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Online Learning News – 21 December 1999 issue


A news and idea service of Bill Communications Inc. (Lakewood)
Tuesday, Dec. 21, 1999 Vol. 2, No. 39


What next? TRAINING 2000 with Nobelist Desmond Tutu, Fortune's
Tom Stewart and TV's Ben Stein. Go to


1. Trainer 2000: What's on your skill list?
2. About online instruction: Aaargh!
3. More money-to-burn ideas
4. Online surveys, tracking training
5. Cries for help: Training course = college course?



Not long ago we asked for your ideas on what skills the trainer of
2000 needs.

Tech-delivered training skills? Sure -- but there's more, says
Christine Brinkley ([email protected]), a trainer with
Sapient, a Cambridge, MA, e-services firm.

Adds Brinkley: "To say that all trainers are going to need authoring
and HTML skills is to misunderstand -- that online learning can only
be implemented effectively if it is offered as one component of a
larger effort to train them on specific skills."

Brinkley envisions online delivery as part of a package that
includes standup training, discussion groups and coaching.

"Moreover," she adds, "most of online learning is outsourced.
Corporate trainers might use authoring skills to customize some
courses, but their knowledge of HTML is not nearly as important as
basic business and consulting skills."


"Trainers must be able to talk persuasively to executives about
the business needs for training or other performance-improvement
measures," Brinkley continues.

"Trainers must be systems thinkers. They need to understand all
aspects of the business and how their interventions will
interface, support, and perhaps negatively impact other programs
in place."

Successful trainers, Brinkley predicts, will have an
organizational development background and "intellectual

Another take: HTML (hypertext markup language), the universal
computer-coding language of the Internet, shouldn't be a priority
for everybody.

"I would subtract HTML skills from the list unless you already
have the experience," offers Leonard Patterson
([email protected]), a training consultant with USA Group
of Indianapolis, which makes and services student loans.

"I think it would be far more valuable to have extensive PC skills
and be able to manipulate the packages that we have access to,"
says Patterson.


Some of you point to the fundamentals: Essential for trainers is
"education in how adult learners learn and process information,"
says Jill Ullmann ([email protected]), documentation and training
specialist at Monmouth (IL) College.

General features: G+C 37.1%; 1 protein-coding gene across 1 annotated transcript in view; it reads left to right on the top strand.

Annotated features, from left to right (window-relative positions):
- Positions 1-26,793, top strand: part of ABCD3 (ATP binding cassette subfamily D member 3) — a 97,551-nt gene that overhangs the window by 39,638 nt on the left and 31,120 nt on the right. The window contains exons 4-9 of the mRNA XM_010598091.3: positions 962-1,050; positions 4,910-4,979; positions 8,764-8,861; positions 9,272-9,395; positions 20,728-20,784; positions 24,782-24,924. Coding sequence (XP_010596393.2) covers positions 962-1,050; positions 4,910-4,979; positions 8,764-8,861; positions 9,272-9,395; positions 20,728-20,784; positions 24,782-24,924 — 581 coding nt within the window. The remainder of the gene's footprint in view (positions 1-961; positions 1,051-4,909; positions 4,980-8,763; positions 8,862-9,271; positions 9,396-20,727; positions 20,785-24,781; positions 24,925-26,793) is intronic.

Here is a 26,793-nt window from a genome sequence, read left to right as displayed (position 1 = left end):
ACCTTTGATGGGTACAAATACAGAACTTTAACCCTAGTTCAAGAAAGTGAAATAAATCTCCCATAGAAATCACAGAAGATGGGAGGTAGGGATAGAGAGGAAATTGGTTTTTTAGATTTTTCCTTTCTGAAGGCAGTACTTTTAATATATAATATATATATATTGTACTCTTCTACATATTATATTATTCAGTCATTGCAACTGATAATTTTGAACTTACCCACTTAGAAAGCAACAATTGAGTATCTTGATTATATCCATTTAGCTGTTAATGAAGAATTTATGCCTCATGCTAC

And, Ullman adds, "background in instructional design would assist
trainers in knowing if the instruction they are providing is
relevant to the group they are training.

Of course, trainers must not lose touch with constituents. If
constituents stay low-tech, trainers must as well, suggests
Kristina Broomhall ([email protected]).

The software trainer with Bank Market and Technology Consultants
Inc in Westminster, CO, acknowledges that trainers must stay on
top of new technologies.

But, Broomhall adds, with many organizations "still trying figure
out how to integrate their traditional training with online
learning, trainers may find themselves swinging back and forth
between the two teaching methods."

In short, don't leave trainees behind who aren't ready to leap
online. "I am consistently stumbling on people who still use paper
ledgers," says Broomhall, "and they like it."



Here's some screwdriver-in-the-back-pocket common sense -- and a
followup question -- about the relative merits of online learning
vs. live classroom learning.

"Saying CBT is more effective than instructor-led training is like
saying that a Phillips screwdriver is better than a flat-blade
screwdriver," suggests Hank Penner ([email protected]). "It
depends on the application. The tool must meet the application as
well as the human using it."

Penner, senior instructor with Fisher Rosemount Education
Services, a Marshalltown, IA, maintenance and engineering training
firm, thinks CBT works well for learning to use computers.

But in other areas, he's not so sure. "To define active learning
as clicking a mouse is a stretch," he says, "unless mouse-clicking
is the learning objective."

Penner's question: "I would be interested in hearing about
applications that are outside of computer-related training topics,
where CBT has been applied successfully."

"And," he adds, "is CBT only for the 20-something generation that